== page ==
Impossible Achievements

Last weekend, I did something that I thought was impossible. I broke a piece of wood into two pieces with my bare hand. I was in total shock afterward, but a good kind of shock. Breaking that wood was such a stretch for me that afterward, my mind started to play tricks on me. I wondered if I did really do it. Luck for me, there was a room full of people watching me and could verify that I did actually do it. AND I have the piece of wood to prove it!

People with ADD are very good at achieving things and not acknowledging them, whether it’s a university degree, a new job, pay raise or a personal accomplishment. Often they believe that they are undeserving, that it happened by luck or that people believe they have more skills and talents than they actually do. They often feel like a fraud and that one day they will get found it.

Of course, you do deserve these things because you worked hard and the skills and talents that are required. It could be because you have struggled behind the scenes to do what others seem to do more easily. It doesn’t matter how you achieved it, the biggest challenge is making it real for yourself.

So what can you do to make it real for yourself? To really acknowledge to yourself what you accomplished:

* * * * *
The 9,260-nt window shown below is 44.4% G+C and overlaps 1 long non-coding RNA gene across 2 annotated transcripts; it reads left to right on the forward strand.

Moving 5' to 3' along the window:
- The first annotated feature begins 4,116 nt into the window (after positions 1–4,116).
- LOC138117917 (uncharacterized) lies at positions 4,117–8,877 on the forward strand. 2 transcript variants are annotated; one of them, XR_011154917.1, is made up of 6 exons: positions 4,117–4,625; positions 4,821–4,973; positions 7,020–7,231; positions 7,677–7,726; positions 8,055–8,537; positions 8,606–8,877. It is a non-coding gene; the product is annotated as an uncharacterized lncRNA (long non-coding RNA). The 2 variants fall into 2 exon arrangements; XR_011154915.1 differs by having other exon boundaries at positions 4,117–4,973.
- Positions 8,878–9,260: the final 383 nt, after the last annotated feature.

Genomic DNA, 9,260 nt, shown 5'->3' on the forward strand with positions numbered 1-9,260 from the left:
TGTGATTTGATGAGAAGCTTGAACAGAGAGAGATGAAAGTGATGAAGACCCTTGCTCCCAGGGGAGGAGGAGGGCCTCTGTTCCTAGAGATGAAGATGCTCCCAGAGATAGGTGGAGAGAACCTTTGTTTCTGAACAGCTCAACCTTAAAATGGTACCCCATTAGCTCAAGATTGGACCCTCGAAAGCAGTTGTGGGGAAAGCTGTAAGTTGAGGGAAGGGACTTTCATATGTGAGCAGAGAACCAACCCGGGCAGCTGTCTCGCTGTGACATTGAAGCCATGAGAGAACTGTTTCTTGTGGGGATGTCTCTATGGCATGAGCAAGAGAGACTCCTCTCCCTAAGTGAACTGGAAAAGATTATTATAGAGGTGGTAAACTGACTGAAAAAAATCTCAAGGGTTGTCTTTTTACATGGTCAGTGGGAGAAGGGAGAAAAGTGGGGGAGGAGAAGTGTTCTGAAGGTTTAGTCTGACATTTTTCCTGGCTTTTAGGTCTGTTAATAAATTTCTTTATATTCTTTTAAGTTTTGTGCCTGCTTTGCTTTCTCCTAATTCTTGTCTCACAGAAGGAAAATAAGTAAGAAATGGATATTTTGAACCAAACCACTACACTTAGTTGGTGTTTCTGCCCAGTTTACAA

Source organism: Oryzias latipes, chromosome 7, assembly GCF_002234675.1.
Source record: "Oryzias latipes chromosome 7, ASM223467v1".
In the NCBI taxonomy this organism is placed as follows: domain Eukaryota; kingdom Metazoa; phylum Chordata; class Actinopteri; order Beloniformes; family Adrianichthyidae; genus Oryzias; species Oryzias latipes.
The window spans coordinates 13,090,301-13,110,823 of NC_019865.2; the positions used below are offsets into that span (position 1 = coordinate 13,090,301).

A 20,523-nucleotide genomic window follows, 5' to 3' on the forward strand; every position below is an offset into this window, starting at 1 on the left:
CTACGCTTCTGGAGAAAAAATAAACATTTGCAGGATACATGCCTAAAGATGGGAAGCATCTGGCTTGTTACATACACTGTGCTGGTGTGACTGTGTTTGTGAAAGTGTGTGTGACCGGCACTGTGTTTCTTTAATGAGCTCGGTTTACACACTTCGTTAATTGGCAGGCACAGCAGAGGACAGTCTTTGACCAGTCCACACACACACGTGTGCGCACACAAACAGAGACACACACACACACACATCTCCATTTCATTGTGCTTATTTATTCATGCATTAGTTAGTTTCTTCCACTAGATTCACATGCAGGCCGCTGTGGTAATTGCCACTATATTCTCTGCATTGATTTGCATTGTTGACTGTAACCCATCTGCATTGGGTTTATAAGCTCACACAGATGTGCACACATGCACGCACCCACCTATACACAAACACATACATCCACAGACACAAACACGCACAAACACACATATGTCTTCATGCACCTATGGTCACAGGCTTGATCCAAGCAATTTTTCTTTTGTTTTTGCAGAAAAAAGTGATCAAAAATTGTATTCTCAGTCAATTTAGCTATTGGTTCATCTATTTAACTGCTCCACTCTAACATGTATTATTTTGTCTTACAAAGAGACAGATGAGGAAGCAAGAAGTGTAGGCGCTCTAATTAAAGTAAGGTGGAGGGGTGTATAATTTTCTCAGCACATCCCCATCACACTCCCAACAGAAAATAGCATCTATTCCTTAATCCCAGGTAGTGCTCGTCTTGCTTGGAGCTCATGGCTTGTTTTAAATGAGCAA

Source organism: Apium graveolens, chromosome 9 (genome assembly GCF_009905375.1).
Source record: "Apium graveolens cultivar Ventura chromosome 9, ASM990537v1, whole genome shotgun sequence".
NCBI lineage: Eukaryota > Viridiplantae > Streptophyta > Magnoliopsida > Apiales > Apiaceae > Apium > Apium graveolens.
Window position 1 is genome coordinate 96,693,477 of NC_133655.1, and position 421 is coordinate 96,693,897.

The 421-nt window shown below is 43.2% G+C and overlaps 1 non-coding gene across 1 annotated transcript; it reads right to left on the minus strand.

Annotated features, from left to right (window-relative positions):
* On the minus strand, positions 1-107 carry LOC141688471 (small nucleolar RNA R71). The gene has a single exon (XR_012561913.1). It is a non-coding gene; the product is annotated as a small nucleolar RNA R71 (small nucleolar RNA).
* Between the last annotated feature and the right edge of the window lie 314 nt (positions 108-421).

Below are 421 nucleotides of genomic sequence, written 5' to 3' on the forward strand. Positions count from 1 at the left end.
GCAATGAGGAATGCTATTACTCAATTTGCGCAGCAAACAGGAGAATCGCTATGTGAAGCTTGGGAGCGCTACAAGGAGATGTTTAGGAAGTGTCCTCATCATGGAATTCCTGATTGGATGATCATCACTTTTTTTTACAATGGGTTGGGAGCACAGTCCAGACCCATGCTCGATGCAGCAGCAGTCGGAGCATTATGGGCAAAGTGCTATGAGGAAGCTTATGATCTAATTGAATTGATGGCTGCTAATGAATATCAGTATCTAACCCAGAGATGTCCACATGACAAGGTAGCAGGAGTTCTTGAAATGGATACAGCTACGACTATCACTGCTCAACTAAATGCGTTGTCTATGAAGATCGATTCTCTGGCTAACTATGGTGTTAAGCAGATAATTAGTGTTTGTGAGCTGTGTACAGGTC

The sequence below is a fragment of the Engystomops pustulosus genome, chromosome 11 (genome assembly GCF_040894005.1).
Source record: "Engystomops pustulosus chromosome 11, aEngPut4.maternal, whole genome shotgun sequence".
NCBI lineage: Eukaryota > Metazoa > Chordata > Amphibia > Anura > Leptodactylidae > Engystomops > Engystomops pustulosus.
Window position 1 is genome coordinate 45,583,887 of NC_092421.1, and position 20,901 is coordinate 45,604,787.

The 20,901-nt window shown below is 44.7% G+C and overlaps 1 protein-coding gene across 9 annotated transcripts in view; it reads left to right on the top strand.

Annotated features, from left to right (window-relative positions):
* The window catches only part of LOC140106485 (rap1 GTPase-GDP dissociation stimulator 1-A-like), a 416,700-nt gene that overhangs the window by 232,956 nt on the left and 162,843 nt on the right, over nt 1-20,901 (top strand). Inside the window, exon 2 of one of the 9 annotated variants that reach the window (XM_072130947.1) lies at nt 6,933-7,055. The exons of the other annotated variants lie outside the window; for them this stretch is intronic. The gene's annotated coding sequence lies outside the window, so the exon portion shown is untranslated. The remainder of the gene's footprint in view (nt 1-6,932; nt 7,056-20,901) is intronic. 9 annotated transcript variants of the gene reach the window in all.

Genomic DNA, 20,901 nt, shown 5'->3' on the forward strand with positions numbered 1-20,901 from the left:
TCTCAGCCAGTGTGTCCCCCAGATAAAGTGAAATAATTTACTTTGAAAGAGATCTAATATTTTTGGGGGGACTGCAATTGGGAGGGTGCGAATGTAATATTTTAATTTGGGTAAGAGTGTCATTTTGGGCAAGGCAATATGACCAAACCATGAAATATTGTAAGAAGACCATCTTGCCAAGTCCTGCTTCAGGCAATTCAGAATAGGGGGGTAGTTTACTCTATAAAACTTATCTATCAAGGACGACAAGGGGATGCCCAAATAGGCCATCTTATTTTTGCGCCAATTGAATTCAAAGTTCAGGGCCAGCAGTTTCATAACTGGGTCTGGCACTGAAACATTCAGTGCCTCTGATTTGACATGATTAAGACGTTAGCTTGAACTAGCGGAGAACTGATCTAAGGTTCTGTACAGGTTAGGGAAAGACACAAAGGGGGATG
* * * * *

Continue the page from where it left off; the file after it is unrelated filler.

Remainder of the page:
1. Never belittle your accomplishment by saying, “Oh, well, it’s just a…” (Masters degree, middle management, etc.)
2. Never contort your face or shrug your should while you say your achievement. Instead practice saying it with a straight face and no sighs or shoulder shrugging.
3. Save all your positive feedback in a “Brag Folder.” If friends send you a card to congratulate you, or you get an email from a happy work colleague, etc., print it out and pop it in your “Brag Folder.” Then you can refer to it when you feel low and are questioning yourself.
4. Always celebrate big events. Never just let them slide by without acknowledging them. Have a party with all your friends and family to celebrate your success. (It’s fine to throw yourself one.) For smaller accomplishments, say, “Cheers,” over a glass of wine with a friend.
5. Share all your “wins” with people that care about you.
6. For big achievements, write a list of all the things that you did in order to get there, then when doubt creeps in, remind yourself of what you wrote on your list.
7. Create a wall of fame for yourself. Have all your certificates up on a wall in either your home or place of work.
8. Take photos of you performing or celebrating these achievements and buy pretty or stylish frames and pop them round your house. These act as a constant reminder of your successes.

We want your achievements to really sink into your body and your brain so that you can stand tall and say what you accomplished with a smile on your face and the knowledge that you earned it. If you have any other habits that have worked for you in the past, keep on doing them.

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